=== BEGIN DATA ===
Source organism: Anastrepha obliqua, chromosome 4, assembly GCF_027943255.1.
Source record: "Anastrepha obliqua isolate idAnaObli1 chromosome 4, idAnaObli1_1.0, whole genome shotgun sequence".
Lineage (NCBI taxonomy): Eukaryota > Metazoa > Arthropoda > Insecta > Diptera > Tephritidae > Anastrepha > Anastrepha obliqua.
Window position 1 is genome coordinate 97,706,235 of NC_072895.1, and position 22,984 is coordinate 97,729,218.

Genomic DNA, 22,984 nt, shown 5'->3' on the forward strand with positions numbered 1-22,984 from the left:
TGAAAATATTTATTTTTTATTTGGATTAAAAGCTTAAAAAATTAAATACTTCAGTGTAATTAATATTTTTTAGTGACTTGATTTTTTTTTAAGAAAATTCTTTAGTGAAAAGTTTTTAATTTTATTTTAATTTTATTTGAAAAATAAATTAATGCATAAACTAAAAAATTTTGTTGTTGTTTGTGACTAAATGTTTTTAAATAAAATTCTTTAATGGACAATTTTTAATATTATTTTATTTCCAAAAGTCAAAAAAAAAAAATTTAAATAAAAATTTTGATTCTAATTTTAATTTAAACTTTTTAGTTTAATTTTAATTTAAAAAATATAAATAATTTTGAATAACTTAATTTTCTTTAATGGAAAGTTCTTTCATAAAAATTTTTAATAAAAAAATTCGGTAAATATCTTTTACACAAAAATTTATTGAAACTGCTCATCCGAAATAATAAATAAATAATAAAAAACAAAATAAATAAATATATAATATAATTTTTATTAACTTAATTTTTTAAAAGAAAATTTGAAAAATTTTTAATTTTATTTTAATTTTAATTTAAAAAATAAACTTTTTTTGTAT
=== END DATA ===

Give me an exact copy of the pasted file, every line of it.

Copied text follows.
Source organism: Anastrepha obliqua, chromosome 4, assembly GCF_027943255.1.
Source record: "Anastrepha obliqua isolate idAnaObli1 chromosome 4, idAnaObli1_1.0, whole genome shotgun sequence".
Lineage (NCBI taxonomy): Eukaryota > Metazoa > Arthropoda > Insecta > Diptera > Tephritidae > Anastrepha > Anastrepha obliqua.
Window position 1 is genome coordinate 97,706,235 of NC_072895.1, and position 22,984 is coordinate 97,729,218.

Genomic DNA, 22,984 nt, shown 5'->3' on the forward strand with positions numbered 1-22,984 from the left:
TGAAAATATTTATTTTTTATTTGGATTAAAAGCTTAAAAAATTAAATACTTCAGTGTAATTAATATTTTTTAGTGACTTGATTTTTTTTTAAGAAAATTCTTTAGTGAAAAGTTTTTAATTTTATTTTAATTTTATTTGAAAAATAAATTAATGCATAAACTAAAAAATTTTGTTGTTGTTTGTGACTAAATGTTTTTAAATAAAATTCTTTAATGGACAATTTTTAATATTATTTTATTTCCAAAAGTCAAAAAAAAAAAATTTAAATAAAAATTTTGATTCTAATTTTAATTTAAACTTTTTAGTTTAATTTTAATTTAAAAAATATAAATAATTTTGAATAACTTAATTTTCTTTAATGGAAAGTTCTTTCATAAAAATTTTTAATAAAAAAATTCGGTAAATATCTTTTACACAAAAATTTATTGAAACTGCTCATCCGAAATAATAAATAAATAATAAAAAACAAAATAAATAAATATATAATATAATTTTTATTAACTTAATTTTTTAAAAGAAAATTTGAAAAATTTTTAATTTTATTTTAATTTTAATTTAAAAAATAAACTTTTTTTGTAT